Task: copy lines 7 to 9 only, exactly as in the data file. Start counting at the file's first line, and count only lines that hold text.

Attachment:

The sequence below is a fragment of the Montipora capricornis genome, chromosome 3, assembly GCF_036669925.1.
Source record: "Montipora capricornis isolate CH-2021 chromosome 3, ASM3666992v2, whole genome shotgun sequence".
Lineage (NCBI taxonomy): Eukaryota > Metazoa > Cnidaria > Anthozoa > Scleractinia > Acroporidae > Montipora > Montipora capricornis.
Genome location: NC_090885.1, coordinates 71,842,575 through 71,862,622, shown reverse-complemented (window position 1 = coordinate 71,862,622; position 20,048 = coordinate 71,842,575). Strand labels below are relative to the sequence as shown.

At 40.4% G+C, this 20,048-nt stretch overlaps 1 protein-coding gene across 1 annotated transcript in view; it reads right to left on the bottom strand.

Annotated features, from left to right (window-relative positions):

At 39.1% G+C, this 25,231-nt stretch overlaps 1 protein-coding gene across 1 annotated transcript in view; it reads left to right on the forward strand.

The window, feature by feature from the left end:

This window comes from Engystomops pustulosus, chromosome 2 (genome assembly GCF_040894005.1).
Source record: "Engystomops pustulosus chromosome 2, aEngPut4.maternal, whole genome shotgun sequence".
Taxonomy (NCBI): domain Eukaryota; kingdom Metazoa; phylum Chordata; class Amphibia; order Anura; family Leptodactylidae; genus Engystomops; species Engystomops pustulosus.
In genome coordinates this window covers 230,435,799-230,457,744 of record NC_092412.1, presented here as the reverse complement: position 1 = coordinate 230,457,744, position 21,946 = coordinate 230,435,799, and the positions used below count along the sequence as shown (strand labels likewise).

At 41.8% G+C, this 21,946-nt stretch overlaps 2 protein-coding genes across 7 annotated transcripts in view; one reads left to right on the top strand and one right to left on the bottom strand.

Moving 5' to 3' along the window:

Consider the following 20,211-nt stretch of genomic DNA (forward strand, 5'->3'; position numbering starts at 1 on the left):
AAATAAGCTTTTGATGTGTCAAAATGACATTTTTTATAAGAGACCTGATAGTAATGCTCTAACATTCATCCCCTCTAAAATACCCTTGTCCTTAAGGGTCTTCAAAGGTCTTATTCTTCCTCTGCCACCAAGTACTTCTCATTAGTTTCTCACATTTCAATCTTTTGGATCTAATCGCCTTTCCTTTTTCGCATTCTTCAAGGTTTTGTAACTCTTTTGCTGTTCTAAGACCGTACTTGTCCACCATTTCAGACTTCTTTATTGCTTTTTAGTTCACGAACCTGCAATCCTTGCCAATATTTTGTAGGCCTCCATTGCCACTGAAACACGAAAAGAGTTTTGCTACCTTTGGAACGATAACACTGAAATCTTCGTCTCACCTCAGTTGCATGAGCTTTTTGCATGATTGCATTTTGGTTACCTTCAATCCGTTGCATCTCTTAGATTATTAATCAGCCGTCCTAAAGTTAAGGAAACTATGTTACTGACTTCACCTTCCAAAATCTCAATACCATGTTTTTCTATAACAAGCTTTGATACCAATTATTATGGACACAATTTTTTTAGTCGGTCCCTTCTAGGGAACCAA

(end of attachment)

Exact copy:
At 39.1% G+C, this 25,231-nt stretch overlaps 1 protein-coding gene across 1 annotated transcript in view; it reads left to right on the forward strand.

The window, feature by feature from the left end:

This window comes from Engystomops pustulosus, chromosome 2 (genome assembly GCF_040894005.1).